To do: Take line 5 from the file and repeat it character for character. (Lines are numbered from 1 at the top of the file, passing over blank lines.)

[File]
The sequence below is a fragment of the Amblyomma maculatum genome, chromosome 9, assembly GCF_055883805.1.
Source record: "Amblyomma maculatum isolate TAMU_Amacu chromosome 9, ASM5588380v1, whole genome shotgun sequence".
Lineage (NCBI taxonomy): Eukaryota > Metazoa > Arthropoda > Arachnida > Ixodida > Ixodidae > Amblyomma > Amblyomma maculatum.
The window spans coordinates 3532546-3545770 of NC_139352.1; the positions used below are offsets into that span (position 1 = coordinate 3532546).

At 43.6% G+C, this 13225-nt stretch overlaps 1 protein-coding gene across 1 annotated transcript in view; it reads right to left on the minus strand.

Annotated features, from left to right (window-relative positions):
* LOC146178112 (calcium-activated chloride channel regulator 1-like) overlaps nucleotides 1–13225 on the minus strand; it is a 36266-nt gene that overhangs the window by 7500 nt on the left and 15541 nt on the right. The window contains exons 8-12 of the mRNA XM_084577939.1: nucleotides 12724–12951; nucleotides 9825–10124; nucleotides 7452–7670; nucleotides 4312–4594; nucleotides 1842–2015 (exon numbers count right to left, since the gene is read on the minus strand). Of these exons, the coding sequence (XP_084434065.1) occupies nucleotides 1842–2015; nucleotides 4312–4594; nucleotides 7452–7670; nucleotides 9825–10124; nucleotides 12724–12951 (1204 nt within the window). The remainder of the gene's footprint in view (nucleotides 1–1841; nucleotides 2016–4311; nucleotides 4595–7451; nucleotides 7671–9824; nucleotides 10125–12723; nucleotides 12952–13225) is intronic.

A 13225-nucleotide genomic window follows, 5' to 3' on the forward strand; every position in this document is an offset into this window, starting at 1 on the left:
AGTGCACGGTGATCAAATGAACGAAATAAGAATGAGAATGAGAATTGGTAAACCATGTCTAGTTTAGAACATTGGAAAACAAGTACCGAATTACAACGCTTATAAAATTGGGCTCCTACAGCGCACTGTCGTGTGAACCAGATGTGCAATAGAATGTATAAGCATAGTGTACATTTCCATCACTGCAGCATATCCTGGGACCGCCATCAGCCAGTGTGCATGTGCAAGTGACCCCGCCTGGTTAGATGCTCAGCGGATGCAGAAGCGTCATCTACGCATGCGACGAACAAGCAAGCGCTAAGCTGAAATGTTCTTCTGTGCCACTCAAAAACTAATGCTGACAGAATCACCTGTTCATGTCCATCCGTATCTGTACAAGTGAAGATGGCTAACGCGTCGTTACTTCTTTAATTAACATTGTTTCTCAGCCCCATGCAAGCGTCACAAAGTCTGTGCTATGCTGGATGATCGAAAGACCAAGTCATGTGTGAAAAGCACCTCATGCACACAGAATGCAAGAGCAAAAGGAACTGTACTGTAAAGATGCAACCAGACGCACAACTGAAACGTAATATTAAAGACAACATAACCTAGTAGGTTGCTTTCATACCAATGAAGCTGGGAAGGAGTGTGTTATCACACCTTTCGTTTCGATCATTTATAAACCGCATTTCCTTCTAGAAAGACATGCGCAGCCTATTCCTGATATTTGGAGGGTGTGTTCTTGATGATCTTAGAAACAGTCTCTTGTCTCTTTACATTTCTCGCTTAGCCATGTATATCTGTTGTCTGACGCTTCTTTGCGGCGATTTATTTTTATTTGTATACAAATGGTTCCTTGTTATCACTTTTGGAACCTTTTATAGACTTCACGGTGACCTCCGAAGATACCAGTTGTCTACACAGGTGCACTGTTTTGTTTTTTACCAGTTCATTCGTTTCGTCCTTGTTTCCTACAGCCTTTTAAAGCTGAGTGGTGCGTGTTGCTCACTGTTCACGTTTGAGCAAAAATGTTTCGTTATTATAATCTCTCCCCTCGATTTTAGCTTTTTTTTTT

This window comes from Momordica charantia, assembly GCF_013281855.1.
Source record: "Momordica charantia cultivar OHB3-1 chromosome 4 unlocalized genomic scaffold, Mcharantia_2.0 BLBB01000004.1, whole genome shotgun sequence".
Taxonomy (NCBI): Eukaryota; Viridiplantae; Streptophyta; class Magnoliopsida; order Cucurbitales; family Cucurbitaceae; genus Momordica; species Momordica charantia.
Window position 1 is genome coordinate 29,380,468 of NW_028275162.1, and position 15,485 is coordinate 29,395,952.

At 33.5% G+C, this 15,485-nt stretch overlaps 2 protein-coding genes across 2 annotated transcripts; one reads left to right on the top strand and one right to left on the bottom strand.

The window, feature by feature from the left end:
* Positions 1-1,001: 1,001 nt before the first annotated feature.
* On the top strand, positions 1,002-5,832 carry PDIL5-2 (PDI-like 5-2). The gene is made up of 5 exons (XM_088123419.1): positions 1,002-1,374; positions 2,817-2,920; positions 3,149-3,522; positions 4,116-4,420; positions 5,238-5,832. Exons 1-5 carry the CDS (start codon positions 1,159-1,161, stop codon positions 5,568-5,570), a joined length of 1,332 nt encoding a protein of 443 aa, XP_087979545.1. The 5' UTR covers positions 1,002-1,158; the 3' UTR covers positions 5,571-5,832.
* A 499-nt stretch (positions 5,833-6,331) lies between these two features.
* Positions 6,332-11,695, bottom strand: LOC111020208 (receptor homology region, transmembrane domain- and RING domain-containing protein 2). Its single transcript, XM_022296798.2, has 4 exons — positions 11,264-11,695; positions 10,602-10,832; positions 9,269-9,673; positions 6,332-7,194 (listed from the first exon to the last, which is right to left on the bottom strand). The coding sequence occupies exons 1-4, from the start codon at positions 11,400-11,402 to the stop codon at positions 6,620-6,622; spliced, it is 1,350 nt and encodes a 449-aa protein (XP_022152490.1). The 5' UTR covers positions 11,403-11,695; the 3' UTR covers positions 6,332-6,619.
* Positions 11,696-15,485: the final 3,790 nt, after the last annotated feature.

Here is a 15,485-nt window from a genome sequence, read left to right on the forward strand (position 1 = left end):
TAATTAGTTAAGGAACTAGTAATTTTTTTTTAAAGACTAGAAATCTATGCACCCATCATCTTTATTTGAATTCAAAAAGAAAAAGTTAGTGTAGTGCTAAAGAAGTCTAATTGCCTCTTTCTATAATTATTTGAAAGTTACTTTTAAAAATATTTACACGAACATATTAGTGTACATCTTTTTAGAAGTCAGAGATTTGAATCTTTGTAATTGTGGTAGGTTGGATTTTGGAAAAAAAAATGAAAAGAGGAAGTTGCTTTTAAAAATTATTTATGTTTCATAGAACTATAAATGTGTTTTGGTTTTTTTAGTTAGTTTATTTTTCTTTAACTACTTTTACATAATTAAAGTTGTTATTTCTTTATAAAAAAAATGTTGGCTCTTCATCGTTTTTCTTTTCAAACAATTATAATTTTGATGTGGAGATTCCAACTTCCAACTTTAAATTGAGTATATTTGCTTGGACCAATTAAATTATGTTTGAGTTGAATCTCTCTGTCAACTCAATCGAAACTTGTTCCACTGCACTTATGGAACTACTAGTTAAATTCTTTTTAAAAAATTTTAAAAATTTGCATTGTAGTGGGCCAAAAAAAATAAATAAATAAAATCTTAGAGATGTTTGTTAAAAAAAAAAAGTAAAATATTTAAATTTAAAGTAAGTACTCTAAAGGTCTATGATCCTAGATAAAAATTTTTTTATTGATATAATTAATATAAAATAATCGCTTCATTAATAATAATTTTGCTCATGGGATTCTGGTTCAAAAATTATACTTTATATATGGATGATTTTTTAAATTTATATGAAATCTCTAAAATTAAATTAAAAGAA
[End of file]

At 43.6% G+C, this 13225-nt stretch overlaps 1 protein-coding gene across 1 annotated transcript in view; it reads right to left on the minus strand.